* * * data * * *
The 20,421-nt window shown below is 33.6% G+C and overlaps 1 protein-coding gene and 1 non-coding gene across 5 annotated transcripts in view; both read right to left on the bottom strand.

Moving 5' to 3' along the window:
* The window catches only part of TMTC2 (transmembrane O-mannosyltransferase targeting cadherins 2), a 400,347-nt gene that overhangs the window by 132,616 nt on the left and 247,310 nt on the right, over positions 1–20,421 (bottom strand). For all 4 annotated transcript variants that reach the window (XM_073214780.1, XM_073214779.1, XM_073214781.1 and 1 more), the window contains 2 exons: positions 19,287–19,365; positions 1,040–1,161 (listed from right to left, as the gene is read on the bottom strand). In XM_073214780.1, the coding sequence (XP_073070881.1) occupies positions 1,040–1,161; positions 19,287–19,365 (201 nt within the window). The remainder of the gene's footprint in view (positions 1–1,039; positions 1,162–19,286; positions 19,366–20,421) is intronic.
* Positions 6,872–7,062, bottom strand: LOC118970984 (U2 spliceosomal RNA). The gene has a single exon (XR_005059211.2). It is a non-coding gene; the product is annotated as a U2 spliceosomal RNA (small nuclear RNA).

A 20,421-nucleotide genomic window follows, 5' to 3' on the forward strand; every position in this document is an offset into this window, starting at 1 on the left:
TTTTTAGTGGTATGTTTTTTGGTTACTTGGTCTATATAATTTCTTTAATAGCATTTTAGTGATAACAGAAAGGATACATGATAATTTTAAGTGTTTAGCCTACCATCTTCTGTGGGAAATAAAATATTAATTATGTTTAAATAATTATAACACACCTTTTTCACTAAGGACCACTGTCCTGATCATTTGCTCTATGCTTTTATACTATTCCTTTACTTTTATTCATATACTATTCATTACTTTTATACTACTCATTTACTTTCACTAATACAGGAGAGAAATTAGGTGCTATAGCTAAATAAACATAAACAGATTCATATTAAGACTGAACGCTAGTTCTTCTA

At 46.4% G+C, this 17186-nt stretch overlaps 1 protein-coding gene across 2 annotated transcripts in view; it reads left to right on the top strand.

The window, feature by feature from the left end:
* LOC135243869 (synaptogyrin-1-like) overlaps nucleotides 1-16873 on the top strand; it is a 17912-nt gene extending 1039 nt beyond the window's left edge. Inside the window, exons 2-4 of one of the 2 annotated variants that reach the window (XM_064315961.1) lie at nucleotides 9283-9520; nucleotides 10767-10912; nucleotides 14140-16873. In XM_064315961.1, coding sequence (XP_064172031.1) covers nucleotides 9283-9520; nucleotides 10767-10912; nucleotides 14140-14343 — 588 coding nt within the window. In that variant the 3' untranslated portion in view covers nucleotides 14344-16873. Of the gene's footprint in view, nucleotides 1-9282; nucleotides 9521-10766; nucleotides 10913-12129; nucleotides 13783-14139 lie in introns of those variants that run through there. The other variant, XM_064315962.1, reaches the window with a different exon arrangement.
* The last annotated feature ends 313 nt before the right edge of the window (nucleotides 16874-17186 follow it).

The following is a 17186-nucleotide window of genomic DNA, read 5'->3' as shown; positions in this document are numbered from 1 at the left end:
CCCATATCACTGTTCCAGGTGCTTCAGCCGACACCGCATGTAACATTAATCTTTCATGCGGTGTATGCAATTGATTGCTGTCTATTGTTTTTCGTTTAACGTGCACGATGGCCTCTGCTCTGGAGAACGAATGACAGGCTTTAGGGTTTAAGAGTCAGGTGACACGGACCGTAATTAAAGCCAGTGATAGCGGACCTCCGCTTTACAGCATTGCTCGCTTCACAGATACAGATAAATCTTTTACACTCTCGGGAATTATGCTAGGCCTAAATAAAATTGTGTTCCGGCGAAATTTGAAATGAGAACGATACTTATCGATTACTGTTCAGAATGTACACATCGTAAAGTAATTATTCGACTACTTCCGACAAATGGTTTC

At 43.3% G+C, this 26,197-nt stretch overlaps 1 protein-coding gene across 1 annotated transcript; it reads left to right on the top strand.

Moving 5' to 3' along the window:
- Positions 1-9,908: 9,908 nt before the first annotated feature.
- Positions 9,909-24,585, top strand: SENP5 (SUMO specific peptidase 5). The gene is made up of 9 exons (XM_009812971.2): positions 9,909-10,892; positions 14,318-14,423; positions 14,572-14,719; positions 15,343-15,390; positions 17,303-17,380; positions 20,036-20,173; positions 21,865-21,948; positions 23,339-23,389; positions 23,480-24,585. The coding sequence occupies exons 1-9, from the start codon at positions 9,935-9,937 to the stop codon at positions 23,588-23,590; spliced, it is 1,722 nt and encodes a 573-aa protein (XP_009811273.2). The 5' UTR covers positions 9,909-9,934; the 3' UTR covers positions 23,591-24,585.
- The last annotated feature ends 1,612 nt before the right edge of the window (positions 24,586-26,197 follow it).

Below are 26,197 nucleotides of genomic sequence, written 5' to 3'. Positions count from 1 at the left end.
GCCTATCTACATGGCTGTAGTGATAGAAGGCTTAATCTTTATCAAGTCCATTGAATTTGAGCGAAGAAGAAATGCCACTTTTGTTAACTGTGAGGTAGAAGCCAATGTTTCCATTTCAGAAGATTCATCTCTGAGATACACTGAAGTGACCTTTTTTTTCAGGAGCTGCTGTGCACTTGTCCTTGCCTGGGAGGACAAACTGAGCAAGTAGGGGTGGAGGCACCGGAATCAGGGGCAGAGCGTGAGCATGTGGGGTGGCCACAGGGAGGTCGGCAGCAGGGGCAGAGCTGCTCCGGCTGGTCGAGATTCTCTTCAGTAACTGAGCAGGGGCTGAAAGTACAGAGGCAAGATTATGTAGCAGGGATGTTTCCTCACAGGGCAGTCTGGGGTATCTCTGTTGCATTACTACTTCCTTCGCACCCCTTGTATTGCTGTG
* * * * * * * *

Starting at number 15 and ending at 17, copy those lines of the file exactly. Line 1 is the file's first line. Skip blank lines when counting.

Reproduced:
- Positions 1-9,908: 9,908 nt before the first annotated feature.
- Positions 9,909-24,585, top strand: SENP5 (SUMO specific peptidase 5). The gene is made up of 9 exons (XM_009812971.2): positions 9,909-10,892; positions 14,318-14,423; positions 14,572-14,719; positions 15,343-15,390; positions 17,303-17,380; positions 20,036-20,173; positions 21,865-21,948; positions 23,339-23,389; positions 23,480-24,585. The coding sequence occupies exons 1-9, from the start codon at positions 9,935-9,937 to the stop codon at positions 23,588-23,590; spliced, it is 1,722 nt and encodes a 573-aa protein (XP_009811273.2). The 5' UTR covers positions 9,909-9,934; the 3' UTR covers positions 23,591-24,585.
- The last annotated feature ends 1,612 nt before the right edge of the window (positions 24,586-26,197 follow it).